Sunday, December 04, 2011

Morality and debt...  

There has been a robust debate in the econoblogs regarding the Eurozone crisis and how the economic strength of Germany does or does not grant them the moral "high ground".  I have noticed this is often how debtor/creditor arguments devolve - the virtues of the lender versus the vices of the borrower. Tyler Cowen does an excellent job of listing the facets of this debate, and sums up this way:
I believe that the Germans have approached this crisis with some bad economic theories, a lack of understanding of how government spending cuts can be self-defeating in the short run, and a good deal of more or less deliberate self-deception about its partners in the union, not to mention Germany’s own ability and willingness to act “fully European.”  I’m also not sure that Germany has a path out of this which leaves their own financial system intact.  You can rack up the moral and practical minus points there in considerable number.  That said, I see a lot of intellectuals dismissing the perspective outlined above, rather than figuring out why it makes so much sense to so many people, not just in Germany.  I think the financial elites in the periphery countries themselves actually see it quite clearly.
The result is significant misunderstandings about what can happen and will happen in the eurozone.  Germany cannot and will not drop its moral perspective, even if there is some theory — and yes theory is the right word here, because no one knows these broad guarantees will work — of how a broader and far more costly commitment can set things right.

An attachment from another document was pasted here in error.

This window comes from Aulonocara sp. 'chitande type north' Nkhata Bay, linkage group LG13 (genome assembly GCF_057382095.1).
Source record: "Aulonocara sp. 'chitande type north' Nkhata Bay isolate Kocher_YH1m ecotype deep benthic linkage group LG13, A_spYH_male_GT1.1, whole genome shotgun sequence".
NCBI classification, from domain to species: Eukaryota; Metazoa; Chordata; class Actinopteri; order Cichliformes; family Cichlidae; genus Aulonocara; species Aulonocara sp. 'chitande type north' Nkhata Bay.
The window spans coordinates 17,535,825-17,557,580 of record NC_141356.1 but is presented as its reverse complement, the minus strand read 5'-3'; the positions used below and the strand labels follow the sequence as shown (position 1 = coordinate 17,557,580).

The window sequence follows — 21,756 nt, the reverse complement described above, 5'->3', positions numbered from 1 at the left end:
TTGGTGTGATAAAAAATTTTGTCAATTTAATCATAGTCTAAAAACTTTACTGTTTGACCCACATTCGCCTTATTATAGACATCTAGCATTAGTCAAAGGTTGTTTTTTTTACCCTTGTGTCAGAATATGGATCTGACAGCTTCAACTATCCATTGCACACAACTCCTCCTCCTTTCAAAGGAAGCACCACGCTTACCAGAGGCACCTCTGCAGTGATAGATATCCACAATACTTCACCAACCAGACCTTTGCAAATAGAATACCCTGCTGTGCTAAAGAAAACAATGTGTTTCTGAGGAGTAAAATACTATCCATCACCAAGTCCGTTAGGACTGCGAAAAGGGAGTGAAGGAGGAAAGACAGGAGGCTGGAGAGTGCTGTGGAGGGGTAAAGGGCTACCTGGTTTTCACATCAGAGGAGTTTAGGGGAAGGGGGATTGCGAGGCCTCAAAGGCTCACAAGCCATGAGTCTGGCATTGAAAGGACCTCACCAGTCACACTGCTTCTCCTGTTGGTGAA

In reading American discussions of the eurozone, I am frequently reminded of earlier discussions of the Soviet Union.  Most outsiders simply didn’t realize how little social capital was left in the system, though some of the Soviet insiders did.  Might the same be true of the eurozone?  I’m not calling these countries corrupt, rather there may be remarkably little cross-national cultural capital, and remarkably little deep public support for a costly EU bargain, so little that many German (and other) insiders know that no grand bargain can be sustained or even seriously attempted.

I believe we need to be exposed to this moral perspective, and this intellectual Turing test, as a bracing slap in the face, as a wake-up call, and I see our unwillingness to do anything with this perspective, other than summarily dismiss it as a kind of tragic juvenile moralizing, as a sign of our own decline, right here in the USofA.

But it's the same transaction, people!  How can lending be an act of moral superiority and the borrowers' actions be cast as morally suspect? If nothing else, hasn't the lender then engineered the "fall" of the borrower?

To be sure, the economic and cultural character of Germany resonates with the "work ethic" moral training remains a powerful part of Western societies: hard work, thrift, gratification delay, self-determination, etc. But I think we may be outgrowing those values or at least failing to modify them to present economic realities.

One of the most powerful of these new realities is the abundance of wealth. In the face of that surplus the choices for investors are not always an array of solid, high return productive assets, but a sorry collection of higher-risk, low yield instruments. I do not disallow the German culture its moral high ground connected to thrift and good choices, but I do wonder why they should not bear responsibility for their investment choices - both private and public. Why were they pouring money into Greek, Spanish, Irish debt to such a degree they could not suffer bad consequences? Aren't they guilty of bad investment strategy at least? Should not they bear the consequences of buying junk?

This is the dilemma of capital surplus countries and individuals. You will seldom find another place to park your money as "virtuous" as your own business, since they would likely be in capital excess, too.